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How to achieve star status in the workplace.

How to achieve star status in the workplace

What distinguishes a star worker from the laboratorian who is merely a good employee? Why do some achieve success and recognition while others go unnoticed? Even staff members with similar training, skills, and talent don't all achieve star status. Career strategist and author Adele Scheele, Ph.D., divides employees into two groups: achievers and sustainers.

What characteristics distinguish them? According to Dr. Scheele, achievers make things happen and alert others to their accomplishments. Sustainers also do their work, but wait for a supervisor or manager--someone with power--to recognize their contributions.

Achievers, Scheele says, speak out and do things sustainers refuse to do. When they have done a good job, they say so openly. They compliment their supervisors when appropriate. Achievers cultivate relationships by networking and by participating in activities through their professional associations.

Sustainers see such actions as cheating or playing up to the boss. Achievers, believing that everybody is on the same team, recognize that office politics and personal relationships are essential to career success.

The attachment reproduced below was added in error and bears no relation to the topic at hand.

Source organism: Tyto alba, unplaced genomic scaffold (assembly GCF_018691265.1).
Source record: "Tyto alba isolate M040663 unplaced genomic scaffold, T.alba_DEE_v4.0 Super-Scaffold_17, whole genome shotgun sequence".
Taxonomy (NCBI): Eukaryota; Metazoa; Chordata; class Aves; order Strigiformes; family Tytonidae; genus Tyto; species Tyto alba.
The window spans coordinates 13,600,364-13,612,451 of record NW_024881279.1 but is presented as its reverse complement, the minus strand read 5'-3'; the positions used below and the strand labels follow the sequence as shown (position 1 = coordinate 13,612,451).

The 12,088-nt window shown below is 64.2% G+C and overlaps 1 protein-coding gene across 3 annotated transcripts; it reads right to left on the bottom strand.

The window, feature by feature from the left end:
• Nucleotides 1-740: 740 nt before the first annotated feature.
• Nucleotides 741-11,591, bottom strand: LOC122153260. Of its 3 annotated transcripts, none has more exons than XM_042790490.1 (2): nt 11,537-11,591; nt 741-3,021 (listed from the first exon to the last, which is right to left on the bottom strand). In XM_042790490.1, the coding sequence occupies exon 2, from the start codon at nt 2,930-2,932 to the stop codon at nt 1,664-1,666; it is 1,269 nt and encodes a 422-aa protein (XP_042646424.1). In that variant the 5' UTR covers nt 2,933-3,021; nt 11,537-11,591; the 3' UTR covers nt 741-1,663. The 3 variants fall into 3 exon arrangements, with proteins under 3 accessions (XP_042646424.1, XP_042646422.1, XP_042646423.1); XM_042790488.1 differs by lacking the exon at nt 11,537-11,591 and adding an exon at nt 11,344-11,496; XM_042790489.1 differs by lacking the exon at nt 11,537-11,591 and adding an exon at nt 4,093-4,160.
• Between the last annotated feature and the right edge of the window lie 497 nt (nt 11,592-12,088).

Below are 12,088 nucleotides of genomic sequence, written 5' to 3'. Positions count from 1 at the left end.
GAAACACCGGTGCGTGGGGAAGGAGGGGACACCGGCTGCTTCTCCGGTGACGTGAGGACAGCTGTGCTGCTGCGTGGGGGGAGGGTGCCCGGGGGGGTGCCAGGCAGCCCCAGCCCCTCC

A key factor differentiating achievers from sustainers is their communication style. Sustainers tend to be quiet in the presence of their superiors; like certain students, they don't volunteer, but wait for the right question to be asked. Although sustainers don't want to be overlooked, their silence makes them invisible. They are reluctant to compliment other staff members, to share their knowledge, and to promote their work or themselves.

Sustainers complain that no one recognizes their accomplishments and that they have little status (sound familiar?). They become discouraged, stressed, and burned out. They may even switch careers, hoping things will improve. Since their attitude and behavior accompany them wherever they go, however, change is unlikely.

Achievers not only talk about their own contributions but also praise the actions of others. They relate what they do to the work of other health practitioners, discuss administrative plans and how they fit into the lab's objectives, and look for ways to expand and promote their responsibilities. They focus on developing their professional growth.